Injectable Drug Could Prevent Scars After Surgery
Posted by Cosmetic Surgery Review on April 20, 2009
One of the biggest drawbacks of undergoing facelift surgery, liposuction or other procedures that involve extensive incisions, is the effects of scarring.
The level of scar tissue that develops on the skin during the healing process varies significantly by individual, and most cosmetic and plastic surgeons will encourage patients to take supplements and eat certain foods before and after the procedure to reduce the effects of scars. However, researchers are currently testing a new drug that may help reducing scarring when administered during the procedure.
The scar prevention drug is called “avotermin”, and is designed to be injected right into the wound sight before and after the incision is made. The cuts from the surgery may be able to heal faster, and without leaving behind darkened, pigmented skin.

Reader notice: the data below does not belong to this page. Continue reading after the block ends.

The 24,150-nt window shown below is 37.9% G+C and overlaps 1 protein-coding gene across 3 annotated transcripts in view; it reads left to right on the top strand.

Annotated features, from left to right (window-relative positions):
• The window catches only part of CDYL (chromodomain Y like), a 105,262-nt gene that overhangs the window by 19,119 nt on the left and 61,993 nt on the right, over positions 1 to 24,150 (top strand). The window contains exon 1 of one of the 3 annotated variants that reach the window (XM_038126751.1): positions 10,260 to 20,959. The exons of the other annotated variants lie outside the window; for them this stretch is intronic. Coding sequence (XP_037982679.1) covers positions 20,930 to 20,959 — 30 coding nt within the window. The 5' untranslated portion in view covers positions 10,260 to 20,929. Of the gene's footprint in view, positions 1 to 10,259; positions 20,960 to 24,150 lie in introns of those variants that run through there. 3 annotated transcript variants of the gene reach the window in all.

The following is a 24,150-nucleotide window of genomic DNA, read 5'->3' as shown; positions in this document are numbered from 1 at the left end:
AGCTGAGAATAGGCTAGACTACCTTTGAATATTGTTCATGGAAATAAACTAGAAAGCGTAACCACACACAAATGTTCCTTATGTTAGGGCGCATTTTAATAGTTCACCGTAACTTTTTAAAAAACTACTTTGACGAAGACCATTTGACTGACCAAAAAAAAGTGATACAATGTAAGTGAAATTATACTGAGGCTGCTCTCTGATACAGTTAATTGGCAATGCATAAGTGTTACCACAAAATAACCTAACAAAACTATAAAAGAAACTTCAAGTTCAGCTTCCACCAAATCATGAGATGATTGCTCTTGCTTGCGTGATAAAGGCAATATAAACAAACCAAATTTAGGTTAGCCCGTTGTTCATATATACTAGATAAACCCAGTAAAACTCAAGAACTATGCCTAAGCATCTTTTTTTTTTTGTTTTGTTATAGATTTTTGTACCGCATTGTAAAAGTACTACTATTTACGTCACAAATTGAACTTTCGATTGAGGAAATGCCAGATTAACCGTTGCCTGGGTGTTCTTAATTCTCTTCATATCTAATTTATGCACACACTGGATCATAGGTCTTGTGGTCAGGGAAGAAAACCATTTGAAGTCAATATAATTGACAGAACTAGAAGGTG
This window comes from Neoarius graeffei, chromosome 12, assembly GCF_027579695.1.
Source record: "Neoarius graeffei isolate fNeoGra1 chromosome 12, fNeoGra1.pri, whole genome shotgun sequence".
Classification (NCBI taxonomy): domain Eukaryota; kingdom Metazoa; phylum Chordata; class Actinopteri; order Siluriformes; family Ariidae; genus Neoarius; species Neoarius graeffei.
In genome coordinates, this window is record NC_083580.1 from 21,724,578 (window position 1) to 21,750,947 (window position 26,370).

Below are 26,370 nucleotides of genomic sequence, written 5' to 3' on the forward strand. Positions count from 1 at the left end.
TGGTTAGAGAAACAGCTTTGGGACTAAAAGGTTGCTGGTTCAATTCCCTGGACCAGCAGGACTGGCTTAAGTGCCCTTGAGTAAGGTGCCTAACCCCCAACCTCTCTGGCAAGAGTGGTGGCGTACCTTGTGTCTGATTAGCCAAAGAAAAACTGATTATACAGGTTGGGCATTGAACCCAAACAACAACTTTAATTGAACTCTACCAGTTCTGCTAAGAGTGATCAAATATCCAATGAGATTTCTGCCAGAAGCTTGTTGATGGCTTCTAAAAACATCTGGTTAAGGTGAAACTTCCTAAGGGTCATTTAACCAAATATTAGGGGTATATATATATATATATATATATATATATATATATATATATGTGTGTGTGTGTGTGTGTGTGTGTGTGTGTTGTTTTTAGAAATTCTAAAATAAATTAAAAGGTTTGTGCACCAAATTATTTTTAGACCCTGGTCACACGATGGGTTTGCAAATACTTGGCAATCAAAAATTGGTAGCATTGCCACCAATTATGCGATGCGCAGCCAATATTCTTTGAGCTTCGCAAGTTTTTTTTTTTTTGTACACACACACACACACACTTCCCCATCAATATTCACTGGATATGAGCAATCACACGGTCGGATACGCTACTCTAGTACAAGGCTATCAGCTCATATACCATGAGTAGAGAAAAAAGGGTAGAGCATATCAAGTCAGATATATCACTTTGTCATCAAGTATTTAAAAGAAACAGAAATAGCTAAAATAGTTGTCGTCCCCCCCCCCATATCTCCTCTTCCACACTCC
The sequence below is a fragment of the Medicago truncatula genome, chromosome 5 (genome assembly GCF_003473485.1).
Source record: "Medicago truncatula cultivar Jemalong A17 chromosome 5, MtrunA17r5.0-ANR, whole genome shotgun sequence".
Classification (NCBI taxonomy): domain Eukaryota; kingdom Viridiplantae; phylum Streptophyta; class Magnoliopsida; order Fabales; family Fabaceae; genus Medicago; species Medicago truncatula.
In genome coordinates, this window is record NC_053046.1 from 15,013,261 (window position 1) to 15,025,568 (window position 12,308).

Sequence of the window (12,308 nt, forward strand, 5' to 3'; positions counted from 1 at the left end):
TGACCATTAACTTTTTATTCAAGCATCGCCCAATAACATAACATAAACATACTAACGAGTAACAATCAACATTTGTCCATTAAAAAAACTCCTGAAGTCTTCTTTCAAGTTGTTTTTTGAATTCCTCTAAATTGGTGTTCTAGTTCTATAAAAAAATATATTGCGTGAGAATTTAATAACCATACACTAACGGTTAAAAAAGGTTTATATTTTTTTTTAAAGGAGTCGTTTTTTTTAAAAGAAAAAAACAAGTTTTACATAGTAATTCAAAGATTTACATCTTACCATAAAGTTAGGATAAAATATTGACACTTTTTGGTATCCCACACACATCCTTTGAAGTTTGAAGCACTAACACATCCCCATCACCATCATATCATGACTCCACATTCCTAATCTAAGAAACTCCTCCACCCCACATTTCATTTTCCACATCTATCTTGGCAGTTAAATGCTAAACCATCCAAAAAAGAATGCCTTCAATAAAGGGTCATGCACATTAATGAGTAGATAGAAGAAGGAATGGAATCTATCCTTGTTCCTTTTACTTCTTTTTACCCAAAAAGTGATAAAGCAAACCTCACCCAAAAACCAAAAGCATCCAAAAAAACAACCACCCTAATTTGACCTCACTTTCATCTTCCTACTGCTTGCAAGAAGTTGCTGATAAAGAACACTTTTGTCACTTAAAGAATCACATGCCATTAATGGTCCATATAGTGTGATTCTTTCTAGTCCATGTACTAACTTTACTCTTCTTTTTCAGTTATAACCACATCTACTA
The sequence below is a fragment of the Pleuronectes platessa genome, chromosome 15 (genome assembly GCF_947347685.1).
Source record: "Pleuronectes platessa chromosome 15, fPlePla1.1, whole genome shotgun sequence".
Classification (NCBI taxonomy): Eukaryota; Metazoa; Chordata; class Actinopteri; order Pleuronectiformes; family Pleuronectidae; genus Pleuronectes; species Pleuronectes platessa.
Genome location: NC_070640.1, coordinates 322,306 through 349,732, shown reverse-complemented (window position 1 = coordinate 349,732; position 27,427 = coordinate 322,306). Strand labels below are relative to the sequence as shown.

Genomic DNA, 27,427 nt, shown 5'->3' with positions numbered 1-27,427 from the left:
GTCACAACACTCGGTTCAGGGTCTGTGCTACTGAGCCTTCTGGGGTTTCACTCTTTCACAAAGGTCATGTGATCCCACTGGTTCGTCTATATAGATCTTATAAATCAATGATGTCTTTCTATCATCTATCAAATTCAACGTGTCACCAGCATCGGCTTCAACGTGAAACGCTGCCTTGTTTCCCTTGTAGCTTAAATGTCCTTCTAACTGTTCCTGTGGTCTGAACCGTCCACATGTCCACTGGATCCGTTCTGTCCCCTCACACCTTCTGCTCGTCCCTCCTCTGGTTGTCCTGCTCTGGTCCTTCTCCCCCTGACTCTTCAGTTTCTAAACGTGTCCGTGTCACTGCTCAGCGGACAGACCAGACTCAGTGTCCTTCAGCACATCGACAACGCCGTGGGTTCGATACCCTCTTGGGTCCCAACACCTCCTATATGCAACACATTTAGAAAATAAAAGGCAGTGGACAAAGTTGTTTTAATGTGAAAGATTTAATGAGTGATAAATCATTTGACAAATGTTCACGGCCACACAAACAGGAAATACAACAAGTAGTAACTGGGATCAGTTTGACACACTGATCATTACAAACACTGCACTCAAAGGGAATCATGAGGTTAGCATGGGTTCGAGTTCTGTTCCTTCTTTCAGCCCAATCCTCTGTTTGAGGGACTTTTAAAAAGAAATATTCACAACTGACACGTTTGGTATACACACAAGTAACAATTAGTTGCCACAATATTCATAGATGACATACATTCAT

The drug is made with a synthetic cell-signaling agent, and results from the tests and studies show that it significantly improved the appearance of scars. Researchers who published the results in The Lancet, also pointed out that the treatment reduced the chances of the scars becoming raised lesions or settling above the skin, and could be hidden more easily. During the trials, varying doses of avotermin were injected at the wound site before and after the injury; the scars were assessed on a 100-point scale, and researchers concluded that avotermin successfully reduced the density and thickness of the skin that causes scarring, thereby reducing the appearance of scars significantly.
To date, scar removal procedures consist of laser skin resurfacing treatments, and in some cases, collagen or dermal filler injections. These procedures can only be administered after the entire healing process is complete, and in most cases, will not get rid of the scars completely. Anti-scar topical treatments made with collagen, Vitamin E and other natural ingredients may also help with scar formation, avotermin is the first drug in history that can prevent scars from developing in the first place.